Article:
Lots - Part V
ow is she, Brian?” Sir Egland asked as the Healer let them into the main rooms. At least half-a-dozen doors led off from the main meeting area where Healer Coe saw his patients. Two of the doors led to hallways with several more quarters set off them, and another was Coe’s private rooms, but aside from that, Egland knew little else. He’d been in one of those little rooms himself for a time after the Patriarch’s death and his own injuries. His new legs were so different from the ones that had been crushed beneath Galadan’s body that he scarcely thought of them as the same legs.
“She’s resting, but two hours ago she underwent another change.” The raccoon glanced over the three figures that had come. Saulius had asked to come see her after they had talked for a time, and Intoran had insisted on coming too. Egland had no desire to argue with either of them, and so off they went.
“Another change?” Egland asked, feeling te fur on the back of his neck lifting. His tail involuntarily flicked upwards. He hated it when it did that.
“Yes,” Coe continued, gesturing for them to follow him down the hallway towards her chambers. “Her changes come in short bursts. Very painful burst to judge from her screaming. But I think we can safely say in general what she is becoming.”
“What pray tell might that be?” Saulius asked as he followed along, standing side by side with te elk knight. Intoran trailed a few paces after them, being only a squire.
“I’ll show you,” Coe replied, opening the door and ushering them inside.
Egland looked immediately for the bedside. There was still a bit of light coming in through the window, so her face was clear while the rest of her remained beneath the bedsheets. But the face that lay upon the pillow was not the face of Alberta Bryonoth at all. The entire shape of her head had changed, as if her face was beginning to melt and slide down across her neck. Her ears had glided up further along her head, already longer, and completely covered now, both inside and out, in short brown fur. Her hair, once long, had shortened some, the individual hairs stiffening and thickening. Her lips had darkened, and were nearly black, while her nose had flattened out until only the flared nostrils remained. The bridge of her nose was thick and heavy, and fur was beginning to show along it as well.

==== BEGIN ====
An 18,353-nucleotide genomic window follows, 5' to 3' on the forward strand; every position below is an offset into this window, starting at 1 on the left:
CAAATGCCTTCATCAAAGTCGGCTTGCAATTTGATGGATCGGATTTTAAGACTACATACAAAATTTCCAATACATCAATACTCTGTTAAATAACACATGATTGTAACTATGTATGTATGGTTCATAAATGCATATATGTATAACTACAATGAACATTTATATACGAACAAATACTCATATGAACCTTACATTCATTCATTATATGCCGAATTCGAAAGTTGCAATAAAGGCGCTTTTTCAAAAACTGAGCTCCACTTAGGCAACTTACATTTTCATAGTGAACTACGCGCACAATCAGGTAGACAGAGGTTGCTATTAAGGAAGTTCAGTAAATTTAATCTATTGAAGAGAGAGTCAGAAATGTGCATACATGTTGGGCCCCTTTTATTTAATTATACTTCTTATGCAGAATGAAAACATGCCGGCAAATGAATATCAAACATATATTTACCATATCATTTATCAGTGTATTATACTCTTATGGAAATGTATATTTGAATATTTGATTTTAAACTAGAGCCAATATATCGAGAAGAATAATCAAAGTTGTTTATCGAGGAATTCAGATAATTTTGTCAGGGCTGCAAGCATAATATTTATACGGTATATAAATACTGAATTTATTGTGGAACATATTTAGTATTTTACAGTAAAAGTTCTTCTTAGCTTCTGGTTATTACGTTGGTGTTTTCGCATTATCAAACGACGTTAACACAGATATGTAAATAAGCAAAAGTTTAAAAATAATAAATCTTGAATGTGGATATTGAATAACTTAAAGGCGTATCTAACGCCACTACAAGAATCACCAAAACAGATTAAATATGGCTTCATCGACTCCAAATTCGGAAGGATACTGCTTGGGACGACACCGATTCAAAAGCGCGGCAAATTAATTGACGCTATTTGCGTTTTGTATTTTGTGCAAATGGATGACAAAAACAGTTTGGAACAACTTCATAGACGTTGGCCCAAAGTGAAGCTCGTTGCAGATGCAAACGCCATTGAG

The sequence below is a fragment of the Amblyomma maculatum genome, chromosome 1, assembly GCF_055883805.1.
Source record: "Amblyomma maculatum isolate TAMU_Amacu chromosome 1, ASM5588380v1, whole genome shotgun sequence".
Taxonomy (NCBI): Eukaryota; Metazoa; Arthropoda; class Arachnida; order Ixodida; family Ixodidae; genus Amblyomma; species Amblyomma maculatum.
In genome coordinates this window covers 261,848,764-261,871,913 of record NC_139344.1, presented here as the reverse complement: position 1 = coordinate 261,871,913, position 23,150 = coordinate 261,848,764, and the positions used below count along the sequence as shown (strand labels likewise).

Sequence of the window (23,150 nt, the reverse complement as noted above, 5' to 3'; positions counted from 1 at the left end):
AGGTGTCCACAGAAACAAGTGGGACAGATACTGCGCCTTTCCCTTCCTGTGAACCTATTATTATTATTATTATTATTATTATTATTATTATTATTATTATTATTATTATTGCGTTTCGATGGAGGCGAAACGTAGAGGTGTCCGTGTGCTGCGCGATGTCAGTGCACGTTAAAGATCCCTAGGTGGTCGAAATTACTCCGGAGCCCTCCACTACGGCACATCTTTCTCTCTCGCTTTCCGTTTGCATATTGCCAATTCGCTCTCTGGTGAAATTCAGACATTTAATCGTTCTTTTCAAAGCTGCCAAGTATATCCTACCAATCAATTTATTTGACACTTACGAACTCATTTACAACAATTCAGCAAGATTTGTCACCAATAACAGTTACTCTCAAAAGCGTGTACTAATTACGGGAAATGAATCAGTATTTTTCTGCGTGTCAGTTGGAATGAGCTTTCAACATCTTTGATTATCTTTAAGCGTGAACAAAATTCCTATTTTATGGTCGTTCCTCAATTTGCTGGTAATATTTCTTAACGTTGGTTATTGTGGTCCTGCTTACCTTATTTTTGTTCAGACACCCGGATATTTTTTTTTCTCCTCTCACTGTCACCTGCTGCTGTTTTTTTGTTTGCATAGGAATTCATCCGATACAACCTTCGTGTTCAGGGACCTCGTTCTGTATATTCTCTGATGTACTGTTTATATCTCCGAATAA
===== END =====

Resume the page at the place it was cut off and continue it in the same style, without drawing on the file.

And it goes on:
But the visage was mistakable to none of them, and there was an almost dry chuckling that escaped one of them, though Egland wasn’t sure who. “An equine,” he said at last, looking over to where Coe stood with arms crossed near the bedside. “She’s becoming equine.”
“Yes. Her toes have merged into hooves, and she’s already lost her little finger now. I know she also has about six inches worth of tail, and there is fur in patches over her whole body. But the face is all you really need to see to know.”
Saulius was looking at her the most critically of any of them. Despite that, the Steppe born knight’s eyes were seemingly far away. As if looking at her equine shaped head had taken him to another time and place. “Hast she woken?”
“Not that I have seen,” Coe replied, his voice dry. “The only time that she has been awake is when she’s been changing so far as I can tell. If she’s been awake at any other time, she has done nothing but lie in this bed.”
“How much longer until she’s finished changing?” Intoran asked as he stood close by to Egland.
“Another day or two at most I expect. It looks about half completed to me.”
Egland sighed and stepped to the bedside, his hooves clattering against the masonry beneath him. He rested one hand upon the bedsheets, right over where her arm would be. “Well, at least it will be equine. That much will please her. Before she changed the first time, she said she’d wanted to be a horse. Well, he’d said.”
Saulius bore a grim expression as he peered at her form. He took a deep breath, but did not break his gaze. “When I didst come to Metamor, I didst hope to be a horse as well. It wast many years ere I learned that there is honour in being a rat too. I hath my squire, and Sir Maugnard to thank for that. I shouldst visit him this eve.”
“Who?” Intoran asked, a strange note of alarm in his voice.
“Sir Andre Maugnard. I didst joust against him in the last tourney.”
“You’ve met Sir Maugnard,” Egland reminded the oryx. “Remember? The wolverine? His wife Jenn is a wolverine too.”
“Ah!” Intoran replied a smile breaking over his muzzle. “Didn’t I accidentally slight his faith too?”